Tuesday, September 16, 2014

Chapter 19 - The Time-Binding Club: Part 6 - Steinmetz

Korzybski: A Biography (Free Online Edition)
Copyright © 2014 (2011) by Bruce I. Kodish 
All rights reserved. Copyright material may be quoted verbatim without need for permission from or payment to the copyright holder, provided that attribution is clearly given and that the material quoted is reasonably brief in extent.

Club members were also helping Alfred to make important outside connections. Alfred never hesitated in approaching the ‘biggest’ people in whatever field he was writing about. Probably at the suggestion of Polakov, Alfred had read the 1916 book, America and the New Epoch, by Charles Steinmetz, a mathematician, engineer, and socialist born in Prussian Poland in 1865. Steinmetz—a wizened hunchback and, in Polakov’s words, a “big-hearted” genius—had come to the U.S. in 1889. Since then Steinmetz had established the mathematical theory of alternating currents, made possible the expanding national power grid, and become the head of the research laboratory at General Electric Corporation. Steinmetz’s book had analyzed what he saw as a necessary historical shift from an era emphasizing individualism and competition to one emphasizing cooperation.To Korzybski writing his engineering appendix, Steinmetz’s book gave “a most correct engineering picture of the political situation in the world…”which fit in with the message of human engineering that Alfred wanted to convey in his own book.(23) He hoped he might be able to get Steinmetz interested in his work and perhaps get his critique and endorsement. 

Polakov, who knew Steinmetz, wrote a letter of introduction for Korzybski. At the beginning of September, Alfred sent it, along with his own letter and a manuscript of his book, to Steinmetz’s home and office in Schenectady, north of New York City.(24) About a week later two mysterious men—special government agents?—visited Polakov asking questions about “the Korzybski theory”. Walter and Alfred wondered: Did some of Palmer’s ‘red hunters’ intercept the manuscript sent to Steinmetz? After he had heard no word from Steinmetz for a month, Alfred sent another letter to him and also one to General Electric.(25) The letter addressed to G.E. finally got through. Within a few weeks, Steinmetz wrote back to him indicating he had not received the manuscript or the two previous letters addressed to him.(26) Alfred sent him another manuscript in mid-November via private messenger but didn’t hear back from him for another month. It was certainly not lack of interest on Steinmetz’s part. He had a busy laboratory at his home at “Liberty Hall” and was now in the midst of an exhaustive research project on lightning which would lead two years later to the first effective lightning arrester for the power industry. It turns out that both of Korzybski’s manuscripts had gotten misplaced in Steinmetz’s lab. Steinmetz finally wrote back to Korzybski on December 21; the manuscript had finally reached him: “...I started reading it [and] am getting interested; will write you soon.”(27)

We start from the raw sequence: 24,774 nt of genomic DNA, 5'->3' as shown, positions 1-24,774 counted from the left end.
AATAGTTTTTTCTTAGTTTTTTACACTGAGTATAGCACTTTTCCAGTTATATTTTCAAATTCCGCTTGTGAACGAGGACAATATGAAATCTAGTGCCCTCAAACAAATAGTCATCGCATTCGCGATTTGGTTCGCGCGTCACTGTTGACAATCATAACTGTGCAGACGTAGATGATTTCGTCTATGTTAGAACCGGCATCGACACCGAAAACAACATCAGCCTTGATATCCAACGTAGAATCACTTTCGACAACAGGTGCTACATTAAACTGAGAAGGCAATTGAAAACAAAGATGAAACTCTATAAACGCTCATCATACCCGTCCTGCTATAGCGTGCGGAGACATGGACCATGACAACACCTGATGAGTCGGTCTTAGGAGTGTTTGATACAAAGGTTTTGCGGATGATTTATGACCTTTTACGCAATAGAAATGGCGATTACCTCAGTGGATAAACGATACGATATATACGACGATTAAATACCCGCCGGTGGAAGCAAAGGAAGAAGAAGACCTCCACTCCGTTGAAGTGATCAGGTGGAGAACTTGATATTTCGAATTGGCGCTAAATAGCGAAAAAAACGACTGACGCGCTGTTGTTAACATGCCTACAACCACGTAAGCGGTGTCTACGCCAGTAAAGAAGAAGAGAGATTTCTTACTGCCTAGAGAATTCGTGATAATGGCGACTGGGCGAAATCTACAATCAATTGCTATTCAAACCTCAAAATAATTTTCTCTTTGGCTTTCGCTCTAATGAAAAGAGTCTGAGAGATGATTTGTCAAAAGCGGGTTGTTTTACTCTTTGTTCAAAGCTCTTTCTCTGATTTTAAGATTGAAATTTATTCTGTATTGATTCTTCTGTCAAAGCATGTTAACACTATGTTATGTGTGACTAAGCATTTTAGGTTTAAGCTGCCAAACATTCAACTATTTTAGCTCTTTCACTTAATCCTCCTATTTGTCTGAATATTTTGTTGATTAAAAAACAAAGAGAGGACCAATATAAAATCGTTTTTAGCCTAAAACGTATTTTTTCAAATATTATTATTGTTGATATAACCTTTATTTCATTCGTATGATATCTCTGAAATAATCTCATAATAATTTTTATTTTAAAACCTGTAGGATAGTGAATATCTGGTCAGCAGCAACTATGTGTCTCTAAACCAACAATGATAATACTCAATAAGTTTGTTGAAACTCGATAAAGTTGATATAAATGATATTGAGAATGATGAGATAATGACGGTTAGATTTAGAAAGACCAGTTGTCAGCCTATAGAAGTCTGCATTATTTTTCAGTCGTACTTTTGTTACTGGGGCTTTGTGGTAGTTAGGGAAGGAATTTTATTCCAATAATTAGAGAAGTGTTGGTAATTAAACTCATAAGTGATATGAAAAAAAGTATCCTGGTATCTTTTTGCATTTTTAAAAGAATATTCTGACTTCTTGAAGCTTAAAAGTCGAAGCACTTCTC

In early 1921, with Korzybski madly revising his manuscript, Steinmetz wrote expressing further interest in the new material on human engineering but provided no other comments.(28) He was just too busy to do much more than express his sympathy for Alfred’s work. Korzybski wrote back expressing some frustration he wasn’t able to personally meet and get more input from Steinmetz as the book neared publication—although he had decided to add Steinmetz to his list of people acknowledged in the “Preface”.(29) Steinmetz didn’t object.

Steinmetz spent his last few years extremely fruitfully. He built an artificial lightning machine, formulated a method of suppressing lightning damage to power lines, and wrote one of the earliest books explaining the theory of relativity. Korzybski apparently never met him in person. Steinmetz died unexpectedly in October 1923 of heart failure—probably related to the strain of his severe kypho-scoliosis, i.e., “hunchback”, combined with his relentless activity. Polakov wrote the following in an obituary of him published in that year’s November 7 issue of The Nation:
…[Steinmetz] often stated that the aim of engineering is to control the forces of nature for the well-being of mankind. What are these “forces of nature”? Are they limited to “non-human nature,” or do they embrace as well the forces of “human nature”? On this point Steinmetz never wavered.  
In interviews that were broadcasted across two continents he sharply defined the goal of success for the engineer—“to find out how human forces work.” For only then,” according to Steinmetz, “can we expect any great human progress.” That is why he became such a warm supporter of Korzybski’s theory of man…(30)

You may download a pdf of all of the book's reference notes (including a note on primary source material and abbreviations used) from the link labeled Notes on the Contents page. The pdf of the Bibliography, linked on the Contents page contains full information on referenced books and articles. 
23. Korzybski 1921, p. 259. 

24. AK to Charles Steinmetz, 9/12/1920. AKDA 4.808.

25. AK to Charles Steinmetz, 10/9/1920. AKDA 4.357. 

26. Charles Steinmetz to AK, 10/26/1920. AKDA 4.319. 

27. Charles Steinmetz to AK, 12/21/1920. AKDA 6.607. 

28. Charles Steinmetz to AK, Feb. 1, 1921. AKDA 6.598 

29. Korzybski to Charles Steinmetz, Ap. 7, 1921. AKDA 5.418 

30. Steinmetz Obituary by Walter N. Polakov in The Nation, 11/7/1923. AKDA 3.202.

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